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by Dr. R. L. Hymers, Jr.

A sermon preached on Lord’s Day Evening, December 18, 2005
at the Baptist Tabernacle of Los Angeles

“And Mary said, My soul doth magnify the Lord, And my spirit hath rejoiced in God my Saviour. For he hath regarded the low estate of his handmaiden: for, behold, from henceforth all generations shall call me blessed. For he that is mighty hath done to me great things; and holy is his name” (Luke 1:46-49).

Tonight I am giving you part of a sermon by Dr. Martyn Lloyd-Jones, titled “The Christian’s Experience.” It is abbreviated for the less literate ears of modern people.

I am going to look at the whole statement Mary gave from a certain viewpoint. I am going to look at her experience to see the consciousness she had of what was happening to her.

I am doing this on the last Sunday night before Christmas. You may say, “What has this got to do with Christian conversion?” I think Mary’s experience has a great deal to do with conversion. All of us should examine ourselves and see whether we have experienced true Christian conversion, to see where we stand before God. We know we should examine ourselves and test ourselves as to whether we are real Christians. But we put it off. We are supposed to test ourselves to see if we are in Christ, truly converted, but so many things in life push out of our minds that important subject at this time of year especially, and often throughout the entire year. This thing and that thing come up, and you feel that you have no time to spend seriously thinking about your spiritual condition. You hope to someday get serious about your salvation, but you put it off, something else comes up, and so you leave it and it isn’t done.

There are many people who come to our church out of habit or custom. Your parents brought you here as a child, or someone else brought you into the church. But somehow the spiritual core of the Gospel has not touched you or moved you. You know that very well, if you are honest with yourself.

I suppose that was the case with this young woman, Mary. We know little about her before this passage of Scripture. But we can give an educated guess that she was much like other young people of her day, and our day. She was doubtlessly quite religious, and attended the services and all that on a regular basis. She prayed a form of prayer. She believed in God in a general sense. But now God is going to move in her life, and she is going to go through a deeply spiritual experience. How did this change take place in her?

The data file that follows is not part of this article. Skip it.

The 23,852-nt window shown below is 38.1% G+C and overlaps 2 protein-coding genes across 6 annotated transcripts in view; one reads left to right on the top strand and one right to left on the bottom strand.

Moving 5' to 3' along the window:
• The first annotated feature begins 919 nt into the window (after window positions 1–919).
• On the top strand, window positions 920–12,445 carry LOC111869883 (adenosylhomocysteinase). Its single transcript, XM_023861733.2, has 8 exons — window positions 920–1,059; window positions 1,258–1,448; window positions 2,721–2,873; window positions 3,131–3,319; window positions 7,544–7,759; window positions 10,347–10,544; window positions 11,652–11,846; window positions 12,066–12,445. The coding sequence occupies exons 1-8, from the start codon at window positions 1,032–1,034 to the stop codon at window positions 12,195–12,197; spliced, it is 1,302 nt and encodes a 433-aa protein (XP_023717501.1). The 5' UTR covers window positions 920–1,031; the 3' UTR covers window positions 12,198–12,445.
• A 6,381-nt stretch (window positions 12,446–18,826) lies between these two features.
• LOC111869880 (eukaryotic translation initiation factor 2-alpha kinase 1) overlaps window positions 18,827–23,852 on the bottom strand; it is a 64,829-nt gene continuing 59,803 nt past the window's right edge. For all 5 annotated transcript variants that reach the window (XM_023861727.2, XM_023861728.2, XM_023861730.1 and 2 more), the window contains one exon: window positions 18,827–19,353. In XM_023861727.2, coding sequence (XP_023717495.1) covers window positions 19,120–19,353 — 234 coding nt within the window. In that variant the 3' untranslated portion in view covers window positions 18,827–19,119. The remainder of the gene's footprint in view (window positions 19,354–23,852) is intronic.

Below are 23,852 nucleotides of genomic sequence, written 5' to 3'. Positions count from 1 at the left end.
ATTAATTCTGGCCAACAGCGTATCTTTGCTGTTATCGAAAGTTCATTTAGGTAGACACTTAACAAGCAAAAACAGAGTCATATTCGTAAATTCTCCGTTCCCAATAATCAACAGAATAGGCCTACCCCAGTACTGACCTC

I. First, she listened to the preaching in a new way.

My question to you is this - what has listening to the preaching of the Gospel meant to you in the past year? That’s not a bad question at all, is it, at the end of the year? How many times have you heard the Gospel this year? Well, what has the preaching done to you? Has it done anything? Has it made any change in you? It is supposed to! The Apostle Paul said,

“If any man be in Christ, he is a new creature: old things are passed away; behold, all things are become new”
     (II Corinthians 5:17).

That is real Christianity. Christ told us about rebirth, being “born again.” That is supposed to be the effect of Gospel preaching on you.

Has the preaching affected you like that? Has it made any difference to you? It is a terrible thing to be so cold and unmoved that the preaching does nothing to you, and you might as well not have heard it at all. This is a terrible state to be in. That isn’t my own opinion. It is the opinion of Christ. He said that we will be judged by our response and reaction to the preaching of the Gospel. He said,

“He that rejecteth me, and receiveth not my words, hath one that judgeth him: the word that I have spoken, the same shall judge him in the last day” (John 12:48).

You may have heard the Gospel many times, but it has not helped you so far. You must hear it with “new ears.” When the angel came to Mary, she listened as she had never listened before.

II. Second, she was troubled.

Look at Luke 1:29.

“And when she saw him, she was troubled at his saying…”
      (Luke 1:29).

When a person hears the Gospel and begins to realize that it applies to him, there is always a certain amount of inner turmoil and trouble.

This inner disturbance comes to different people in a variety of ways, and with different intensity. Sometimes this experience comes very suddenly, as it did with Mary. But for others it comes gradually. It does not matter whether it is sudden or gradual. What matters is that it happens.